Start: If you’re starting at lunch time, take the F train and get out at Carroll Street in Carroll Gardens. Stroll up Smith Street, one of the best restaurant districts in all of NYC these days, and pick a nice French, Peruvian, French, Italian, French, or French place for lunch. When you’re ready for a walk to work it off, head down Union Street to Brooklyn General Store. Or take the B71 bus at Sackett Street and Smith Street down Union St. to Columbia St. to get there. From there, the B61 bus will take you back to Atlantic Avenue.

Try not to get too distracted by the many amazing new and antique furniture places on Atlantic and get out at Bond Street and check out Knit-A-Way, with a wide variety of yarn types and a comfortable browsing space. They’ve got Noro, they’ve got Brown Sheep, they've got Red Heart Pound O’ Love. From there, you’re a short walk to the big subway stop at Atlantic. Take the Q or B to 7th Avenue in Park Slope. Navigate through the strollers down 7th Avenue a few blocks to Lincoln Place. Ozzie's Coffee is right on the corner if you’re ready for fortification, and Stitch Therapy is just barely up Lincoln Place, one or two storefronts uphill from 7th Ave. When you’re ready to move on, walk uphill to Grand Army Plaza at the northern end of Prospect Park. There you can admire the lovely Grand Army Arch in honor of the Civil War veterans, see the lovely art deco fountain, the art deco Brooklyn Public Library Central Branch and… duck back into the subway. Take the 2/3 into Manhattan. You can get out at the Fulton St stop (Fulton/Broadway/Nassau) in downtown Manhattan to visit Seaport Yarn - So much yarn! Of every kind! Beware, cash or Personal Check ONLY! Or proceed directly on the 2/3 to 14th Street, step out and across the platform to the 1 train (the local!) and get out at 28th Street. That drops you off at the campus of FIT for Stephanie’s engagement.

Okay, can you tell I love Brooklyn? Really, there's a whole lotta yarn in Manhattan. More on that soon.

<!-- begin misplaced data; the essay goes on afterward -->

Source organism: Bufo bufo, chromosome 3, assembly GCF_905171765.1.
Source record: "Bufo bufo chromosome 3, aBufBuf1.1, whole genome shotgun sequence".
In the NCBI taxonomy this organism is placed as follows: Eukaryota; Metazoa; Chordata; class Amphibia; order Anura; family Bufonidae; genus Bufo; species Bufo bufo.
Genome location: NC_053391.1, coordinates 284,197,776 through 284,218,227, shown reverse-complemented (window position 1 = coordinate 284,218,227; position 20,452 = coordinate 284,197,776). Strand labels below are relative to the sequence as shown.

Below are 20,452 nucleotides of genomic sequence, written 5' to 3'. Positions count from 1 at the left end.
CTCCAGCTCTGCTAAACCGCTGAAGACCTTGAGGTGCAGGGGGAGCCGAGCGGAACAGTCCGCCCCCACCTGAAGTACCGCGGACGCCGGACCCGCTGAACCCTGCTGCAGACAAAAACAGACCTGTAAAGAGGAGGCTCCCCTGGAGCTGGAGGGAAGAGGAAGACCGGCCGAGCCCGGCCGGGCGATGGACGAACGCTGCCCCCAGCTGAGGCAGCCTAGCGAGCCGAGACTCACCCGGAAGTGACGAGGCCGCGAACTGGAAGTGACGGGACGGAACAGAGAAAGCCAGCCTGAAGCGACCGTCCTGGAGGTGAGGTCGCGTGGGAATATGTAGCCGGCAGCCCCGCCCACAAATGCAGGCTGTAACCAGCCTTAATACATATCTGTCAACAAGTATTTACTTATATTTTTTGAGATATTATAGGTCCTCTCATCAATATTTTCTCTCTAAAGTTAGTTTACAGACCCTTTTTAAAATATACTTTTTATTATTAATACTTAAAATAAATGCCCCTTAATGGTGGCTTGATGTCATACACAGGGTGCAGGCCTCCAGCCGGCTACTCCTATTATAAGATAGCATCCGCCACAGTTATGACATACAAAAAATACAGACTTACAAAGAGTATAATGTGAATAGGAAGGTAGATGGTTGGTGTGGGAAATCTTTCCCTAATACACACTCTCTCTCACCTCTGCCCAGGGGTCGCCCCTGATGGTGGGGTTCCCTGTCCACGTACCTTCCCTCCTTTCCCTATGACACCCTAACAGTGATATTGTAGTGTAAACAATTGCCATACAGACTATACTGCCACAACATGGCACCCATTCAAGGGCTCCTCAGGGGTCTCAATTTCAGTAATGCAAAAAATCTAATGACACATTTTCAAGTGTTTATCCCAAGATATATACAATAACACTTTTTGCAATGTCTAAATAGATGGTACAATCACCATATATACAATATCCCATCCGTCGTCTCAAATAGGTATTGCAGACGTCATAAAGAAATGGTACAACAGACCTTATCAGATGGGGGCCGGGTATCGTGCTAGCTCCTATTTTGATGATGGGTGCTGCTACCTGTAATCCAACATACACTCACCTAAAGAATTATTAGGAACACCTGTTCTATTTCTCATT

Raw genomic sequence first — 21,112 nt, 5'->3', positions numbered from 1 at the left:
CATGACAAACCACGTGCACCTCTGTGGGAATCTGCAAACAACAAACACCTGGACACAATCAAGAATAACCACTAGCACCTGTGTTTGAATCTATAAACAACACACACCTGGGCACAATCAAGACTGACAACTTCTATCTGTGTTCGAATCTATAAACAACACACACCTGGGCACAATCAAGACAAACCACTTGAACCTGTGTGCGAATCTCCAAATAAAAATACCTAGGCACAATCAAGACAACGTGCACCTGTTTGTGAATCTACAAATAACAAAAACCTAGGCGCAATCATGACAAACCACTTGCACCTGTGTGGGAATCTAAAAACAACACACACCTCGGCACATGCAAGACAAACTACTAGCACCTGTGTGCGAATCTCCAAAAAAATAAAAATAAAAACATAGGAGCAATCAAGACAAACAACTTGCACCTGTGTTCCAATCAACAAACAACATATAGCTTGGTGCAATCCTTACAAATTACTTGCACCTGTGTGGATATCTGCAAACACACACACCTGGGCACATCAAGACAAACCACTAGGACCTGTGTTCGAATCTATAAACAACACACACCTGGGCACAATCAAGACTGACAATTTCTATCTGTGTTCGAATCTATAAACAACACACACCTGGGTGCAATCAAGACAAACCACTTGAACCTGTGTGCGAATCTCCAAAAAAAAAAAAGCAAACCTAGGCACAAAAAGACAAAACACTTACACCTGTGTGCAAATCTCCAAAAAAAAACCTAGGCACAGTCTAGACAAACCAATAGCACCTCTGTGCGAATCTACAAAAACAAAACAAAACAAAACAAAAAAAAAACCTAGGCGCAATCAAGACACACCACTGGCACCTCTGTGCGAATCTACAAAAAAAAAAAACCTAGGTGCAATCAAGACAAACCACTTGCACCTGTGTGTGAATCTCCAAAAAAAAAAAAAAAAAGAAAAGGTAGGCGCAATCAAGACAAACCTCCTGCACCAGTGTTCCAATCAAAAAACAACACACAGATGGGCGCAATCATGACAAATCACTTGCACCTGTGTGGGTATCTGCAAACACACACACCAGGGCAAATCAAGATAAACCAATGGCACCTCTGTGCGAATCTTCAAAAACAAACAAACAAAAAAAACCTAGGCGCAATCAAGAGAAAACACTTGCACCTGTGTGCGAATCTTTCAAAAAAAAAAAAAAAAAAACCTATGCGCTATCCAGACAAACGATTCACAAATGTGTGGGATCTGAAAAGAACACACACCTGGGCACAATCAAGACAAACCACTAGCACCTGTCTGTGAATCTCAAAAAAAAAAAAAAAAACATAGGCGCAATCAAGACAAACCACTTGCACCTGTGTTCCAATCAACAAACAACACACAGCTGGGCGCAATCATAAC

Anonymous Lizbon said...

Yowza. Fab concept. I have a suggestion for another route if you care to email me (lizbonATgirlwichDOTcom) for it (I looked for but couldn't find your email address on your site). I will be leading a yarn crawl on the 23rd or 24th via this route, but thought you might want to put it up here for soloists, as it is walkable.

3/15/2007 5:29 PM  
Blogger jacqui said...

That is amazing! Thank you so much for putting this together. I won't be able to make it next week (it's a bit far to come from Melbourne) but will be in NY in May and will definitely take your tour of Brooklyn. Thanks again!

3/15/2007 6:48 PM  
Anonymous Anonymous said...

There's also the Yarn Tree - it's on Bedford Ave. in Williamsburg. Not all that close to the other places but well worth a visit. And you could have a great lunch at Dumont Burger right down the street.

3/15/2007 9:58 PM  
Blogger Sojournknitting said...

Yes! The Yarn Tree has fiber in the back. They've got merino and silk. Wonderful colors.

3/16/2007 2:02 PM  
Blogger Nikki said...

Thanks for this. The Brooklyn tour sounds like just the thing. I'll be staying with a friend in Brooklyn, and Brooklyn General and Seaport Yarn are on my list. Can't wait til the Harlot starts listing some tour guides; I'm easily lost.

3/17/2007 12:10 PM  
Anonymous knitnerd said...

You miss all the south Brooklyn yarn shops. Roxy's Yarns and Stitch n'Stitch are both on the same block(Coney Island Avenue between I and J). T&D Carpet, on Coney Island Avenue just off Brighton Beach Avenue, has imported Turkish yarn in wild colors at great prices. Then you can have a hot dog at the original Nathan's in Coney Island or cheesecake at Junior's or bargain Chinese at Flatbush Buffet.

3/17/2007 1:53 PM  
Anonymous Anonymous said...

One thing to note about The Yarn Tree in Williamsburg--it's only open on weekdays from 5:30-10pm. Its only daytime hours are on the weekends, from noon to 8pm. The best place in NYC to get a wide variety of hi-quality yarns and fibers for knitting, weaving, spinning, and felting.

No, I don't work there--I'm just an often-visiting addict.

3/19/2007 5:36 PM  
Blogger Martha said...

I live by the downtown Brooklyn yarn shops and would be happy to herd, I mean, show people around. Let me know if you need helpers.


3/19/2007 8:51 PM